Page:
Protecting Australia’s critical infrastructure with AI
By Darktrace director of enterprise security APJ, Tony Jarvis.
In December 2015, an unprecedented cyber-attack against a power grid left nearly a quarter of a million people without electricity for hours in Ukraine. And though this incident occurred overseas, Australia is not immune to threats against critical infrastructure. This November, almost 3 million homes lost power when a major Australian energy network was hit by a cyber-attack.
In recent years, Australia's energy sector has faced a 10-hour distributed denial of service (DDoS) attack against a state-owned energy provider, as well as reports of sophisticated threat actors performing espionage on an energy company to gain information regarding the Australian power line construction.
These threats persist, with Australian PM Scott Morrison detailing that state actors are actively targeting critical infrastructure, including power grids. The Department of Home Affairs affirmed in the Australia Cyber Security Strategy 2020 that around 35% of attacks that year "impacted critical infrastructure providers that deliver essential services including healthcare, education, banking, water, communications, transport and energy."
It's not all bad news for defenders. Sophisticated technologies are already available to provide a practical path forward for securing our critical infrastructure. AI is making breakthroughs in the pursuit to overcome this challenge, ensuring that Australia's move towards more sustainable smart grids and renewable energies is safe from cyber compromise.
The limitations of legislation and government strategies
The Australia Government has advanced critical infrastructure cyber defence initiatives for years now. Parliament passed the Security of Critical Infrastructure Act in 2018. The Australian Energy Sector Cyber Security Framework (AESCSF) was published by the Australian Energy Market Operator (AEMO) in 2019. In 2020 Australia's Department of Home Affairs also released its Australian Cyber Security Strategy.
Australia's legislative efforts are laudable. At the same time, a deep dive into the AESCSF will reveal some of the inherent limitations of even the more recent and informed legislation. First, this strategy aims to "identify and resolve immediate vulnerabilities." This provides a crucial first step, but a focus on immediate vulnerabilities—including previously seen attack vectors and known areas of weakness—leaves organisations unprepared for the full range of novel attacks and unknown vulnerabilities, such as zero-days.
The document also acknowledges the widely discussed cyber skills shortage by noting that the government will work with businesses and universities to grow the "cyber skilled workforce of the future." This aspiration is necessary but not sufficient, as the threats facing Australia's critical infrastructure are ongoing and imminent.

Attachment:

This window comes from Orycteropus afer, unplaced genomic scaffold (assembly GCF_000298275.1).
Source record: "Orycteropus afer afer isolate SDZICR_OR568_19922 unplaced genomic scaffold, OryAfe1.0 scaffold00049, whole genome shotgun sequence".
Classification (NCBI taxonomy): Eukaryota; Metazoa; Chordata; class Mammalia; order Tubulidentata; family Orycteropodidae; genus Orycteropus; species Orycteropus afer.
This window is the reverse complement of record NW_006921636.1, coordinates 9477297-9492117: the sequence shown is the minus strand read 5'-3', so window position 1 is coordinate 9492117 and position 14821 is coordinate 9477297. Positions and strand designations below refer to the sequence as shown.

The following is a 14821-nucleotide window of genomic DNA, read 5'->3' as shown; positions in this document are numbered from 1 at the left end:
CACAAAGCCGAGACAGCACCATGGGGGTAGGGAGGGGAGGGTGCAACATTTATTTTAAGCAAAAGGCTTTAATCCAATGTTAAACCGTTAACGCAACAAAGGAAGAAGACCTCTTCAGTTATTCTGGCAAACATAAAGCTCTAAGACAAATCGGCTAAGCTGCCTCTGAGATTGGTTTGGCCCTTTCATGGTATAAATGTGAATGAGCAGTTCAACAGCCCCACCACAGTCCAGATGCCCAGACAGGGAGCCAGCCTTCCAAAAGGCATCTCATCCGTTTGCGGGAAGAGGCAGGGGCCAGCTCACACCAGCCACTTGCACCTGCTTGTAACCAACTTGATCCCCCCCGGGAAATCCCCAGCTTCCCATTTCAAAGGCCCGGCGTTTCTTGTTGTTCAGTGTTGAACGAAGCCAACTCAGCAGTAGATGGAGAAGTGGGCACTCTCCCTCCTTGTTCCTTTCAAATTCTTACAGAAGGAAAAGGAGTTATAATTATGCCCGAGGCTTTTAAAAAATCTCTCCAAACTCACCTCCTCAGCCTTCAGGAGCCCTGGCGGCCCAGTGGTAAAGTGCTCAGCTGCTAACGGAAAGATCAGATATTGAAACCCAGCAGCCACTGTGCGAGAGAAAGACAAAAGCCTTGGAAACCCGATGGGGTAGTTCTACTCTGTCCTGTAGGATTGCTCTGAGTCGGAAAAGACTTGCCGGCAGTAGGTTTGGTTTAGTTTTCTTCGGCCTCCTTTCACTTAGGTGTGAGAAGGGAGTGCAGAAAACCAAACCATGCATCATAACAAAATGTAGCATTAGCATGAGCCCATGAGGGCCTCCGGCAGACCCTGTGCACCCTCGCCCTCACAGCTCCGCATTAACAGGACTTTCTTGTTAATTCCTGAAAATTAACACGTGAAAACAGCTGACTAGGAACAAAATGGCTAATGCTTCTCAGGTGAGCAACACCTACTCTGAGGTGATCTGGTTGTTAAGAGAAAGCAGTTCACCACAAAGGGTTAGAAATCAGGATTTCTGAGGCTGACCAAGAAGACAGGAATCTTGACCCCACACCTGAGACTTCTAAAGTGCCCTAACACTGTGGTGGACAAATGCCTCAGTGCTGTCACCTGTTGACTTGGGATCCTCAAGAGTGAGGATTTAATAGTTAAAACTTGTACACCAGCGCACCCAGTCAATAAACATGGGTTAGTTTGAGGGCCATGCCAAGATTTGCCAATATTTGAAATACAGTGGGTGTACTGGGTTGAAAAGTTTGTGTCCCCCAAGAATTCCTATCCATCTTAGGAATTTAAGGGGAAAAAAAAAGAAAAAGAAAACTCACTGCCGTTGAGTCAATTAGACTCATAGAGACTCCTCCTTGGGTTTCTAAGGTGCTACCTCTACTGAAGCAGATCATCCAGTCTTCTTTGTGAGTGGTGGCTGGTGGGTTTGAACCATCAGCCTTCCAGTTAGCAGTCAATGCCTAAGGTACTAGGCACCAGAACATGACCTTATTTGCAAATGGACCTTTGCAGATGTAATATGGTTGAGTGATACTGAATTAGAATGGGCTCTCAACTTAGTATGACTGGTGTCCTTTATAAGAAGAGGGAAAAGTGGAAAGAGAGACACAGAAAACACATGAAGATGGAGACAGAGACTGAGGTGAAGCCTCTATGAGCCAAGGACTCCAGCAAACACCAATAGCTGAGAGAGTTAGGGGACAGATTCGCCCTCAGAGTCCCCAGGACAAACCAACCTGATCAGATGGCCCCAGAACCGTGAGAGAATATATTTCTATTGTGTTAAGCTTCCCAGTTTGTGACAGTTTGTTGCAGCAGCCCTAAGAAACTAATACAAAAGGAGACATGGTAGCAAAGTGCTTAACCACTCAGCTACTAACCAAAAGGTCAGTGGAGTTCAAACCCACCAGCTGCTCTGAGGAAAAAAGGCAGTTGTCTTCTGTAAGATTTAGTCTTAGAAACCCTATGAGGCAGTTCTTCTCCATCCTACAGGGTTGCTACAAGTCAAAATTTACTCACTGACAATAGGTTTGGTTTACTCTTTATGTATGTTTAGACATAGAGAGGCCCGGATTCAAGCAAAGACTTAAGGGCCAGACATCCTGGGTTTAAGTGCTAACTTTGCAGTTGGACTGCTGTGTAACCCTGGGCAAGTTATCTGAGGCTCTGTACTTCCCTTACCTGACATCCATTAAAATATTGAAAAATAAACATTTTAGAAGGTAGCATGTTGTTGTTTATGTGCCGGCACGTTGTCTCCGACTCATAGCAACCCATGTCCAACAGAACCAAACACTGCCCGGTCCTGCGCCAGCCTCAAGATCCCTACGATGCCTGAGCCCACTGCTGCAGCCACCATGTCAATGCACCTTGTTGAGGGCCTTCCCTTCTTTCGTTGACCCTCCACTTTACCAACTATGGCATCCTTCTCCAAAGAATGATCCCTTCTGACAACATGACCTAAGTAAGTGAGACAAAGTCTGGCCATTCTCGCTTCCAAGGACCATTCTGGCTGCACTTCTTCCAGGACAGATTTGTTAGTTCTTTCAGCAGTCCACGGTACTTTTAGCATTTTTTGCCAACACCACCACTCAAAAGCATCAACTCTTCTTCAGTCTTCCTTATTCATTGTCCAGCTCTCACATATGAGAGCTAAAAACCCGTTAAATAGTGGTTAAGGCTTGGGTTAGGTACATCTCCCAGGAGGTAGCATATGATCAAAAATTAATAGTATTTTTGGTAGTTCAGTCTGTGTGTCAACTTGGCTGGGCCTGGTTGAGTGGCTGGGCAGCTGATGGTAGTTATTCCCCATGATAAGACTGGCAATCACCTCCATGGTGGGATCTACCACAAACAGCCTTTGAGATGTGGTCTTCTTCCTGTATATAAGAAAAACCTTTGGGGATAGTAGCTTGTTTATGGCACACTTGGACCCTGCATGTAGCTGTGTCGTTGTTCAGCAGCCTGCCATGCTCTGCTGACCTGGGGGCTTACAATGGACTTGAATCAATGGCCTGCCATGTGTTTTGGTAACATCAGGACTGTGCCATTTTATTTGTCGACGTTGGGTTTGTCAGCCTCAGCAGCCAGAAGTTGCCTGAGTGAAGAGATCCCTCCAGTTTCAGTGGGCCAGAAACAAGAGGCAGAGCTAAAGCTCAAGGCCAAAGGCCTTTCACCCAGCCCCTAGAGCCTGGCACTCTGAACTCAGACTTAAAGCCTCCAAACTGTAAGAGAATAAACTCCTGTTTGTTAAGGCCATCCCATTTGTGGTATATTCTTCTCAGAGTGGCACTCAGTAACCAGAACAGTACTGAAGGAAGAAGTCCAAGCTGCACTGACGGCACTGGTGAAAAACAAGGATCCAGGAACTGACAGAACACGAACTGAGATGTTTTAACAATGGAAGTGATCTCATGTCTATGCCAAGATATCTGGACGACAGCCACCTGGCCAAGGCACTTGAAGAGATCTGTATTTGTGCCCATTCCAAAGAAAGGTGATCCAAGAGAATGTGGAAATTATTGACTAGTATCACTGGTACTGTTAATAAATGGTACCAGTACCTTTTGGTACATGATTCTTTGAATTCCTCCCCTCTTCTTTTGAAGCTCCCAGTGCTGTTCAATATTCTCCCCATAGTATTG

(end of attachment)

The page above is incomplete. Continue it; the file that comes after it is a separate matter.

Rather than waiting for a future cyber workforce to be adequately educated, Australia needs to act now.
Sophisticated technologies provide a promising solution
Identifying threats that exploit both known and unknown vulnerabilities, defending against both historical and novel attacks, and closing the cyber skills gap can all be readily achieved with innovations in AI technology.
Darktrace's Self-Learning AI learns the digital 'DNA' of critical infrastructure organisations from scratch, mathematically understanding 'self' for each human, machine, and system within them. This means that it does not need to rely on historically observed attacks and documented vulnerabilities. Rather, by detecting subtle forms of unusual behavior, it can defend against threats that have never been seen before, much like the human immune system, which constantly fights back against novel forms of illness.
AI can also augment the abilities of available security staff, acting as a force multiplier to dramatically mitigate the consequences of the skills gap in advance of the arrival of our expanded future cyber workforce. Darktrace's Cyber AI Analyst has learned by observing the investigations of a team of leading analysts, achieving the ability to automate investigations by combining the flexibility of human intuition with the scalability of AI. This is why analysts and industry leaders repeatedly point toward AI when discussing how to best defend critical infrastructure.
Global Data's senior power analyst Sneha Susan Elias, affirms the crucial role of AI and behavioural analytics for protecting power utilities in Australia. Similarly, Siemens' vice president and global head of industrial cyber and digital security Leo Simonovich, confirms that that "the only way to enable rapid human understanding at the scale and pace needed to discover and stop an attack is using AI" in an article discussing protecting energy firms that was recently posted on the World Economic Forum.
Critical infrastructure cannot overcome these threats alone
Threats against Australia's critical infrastructure are not going away anytime soon. In fact, Iranian threat actors are actively engaging in a campaign of malicious activity against critical infrastructure and other Australian organisations, according to a joint advisory recently authored by the Australian Cyber Security Center alongside US and UK intelligence agencies.
State-sponsored cyber threats like this are often too sophisticated for human security teams to handle alone. When facing these nation-state threats, as well as advanced cybercriminals, Australia's critical infrastructure deserves a technology as sophisticated as Self-Learning AI to protect their sensitive and vital systems.